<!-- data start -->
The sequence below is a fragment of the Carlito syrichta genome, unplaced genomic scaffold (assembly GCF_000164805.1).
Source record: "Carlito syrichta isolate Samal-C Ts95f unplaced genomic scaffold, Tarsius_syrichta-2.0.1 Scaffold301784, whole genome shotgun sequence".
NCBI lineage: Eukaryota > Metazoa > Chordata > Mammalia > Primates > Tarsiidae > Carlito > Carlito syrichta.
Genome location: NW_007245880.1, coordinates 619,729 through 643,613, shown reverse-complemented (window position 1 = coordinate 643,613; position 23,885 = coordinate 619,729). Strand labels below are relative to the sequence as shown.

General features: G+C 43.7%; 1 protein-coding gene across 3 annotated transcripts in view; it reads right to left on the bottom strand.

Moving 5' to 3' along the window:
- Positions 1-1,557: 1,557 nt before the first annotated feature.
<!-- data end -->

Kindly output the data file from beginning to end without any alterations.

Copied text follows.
The sequence below is a fragment of the Carlito syrichta genome, unplaced genomic scaffold (assembly GCF_000164805.1).
Source record: "Carlito syrichta isolate Samal-C Ts95f unplaced genomic scaffold, Tarsius_syrichta-2.0.1 Scaffold301784, whole genome shotgun sequence".
NCBI lineage: Eukaryota > Metazoa > Chordata > Mammalia > Primates > Tarsiidae > Carlito > Carlito syrichta.
Genome location: NW_007245880.1, coordinates 619,729 through 643,613, shown reverse-complemented (window position 1 = coordinate 643,613; position 23,885 = coordinate 619,729). Strand labels below are relative to the sequence as shown.

General features: G+C 43.7%; 1 protein-coding gene across 3 annotated transcripts in view; it reads right to left on the bottom strand.

Moving 5' to 3' along the window:
- Positions 1-1,557: 1,557 nt before the first annotated feature.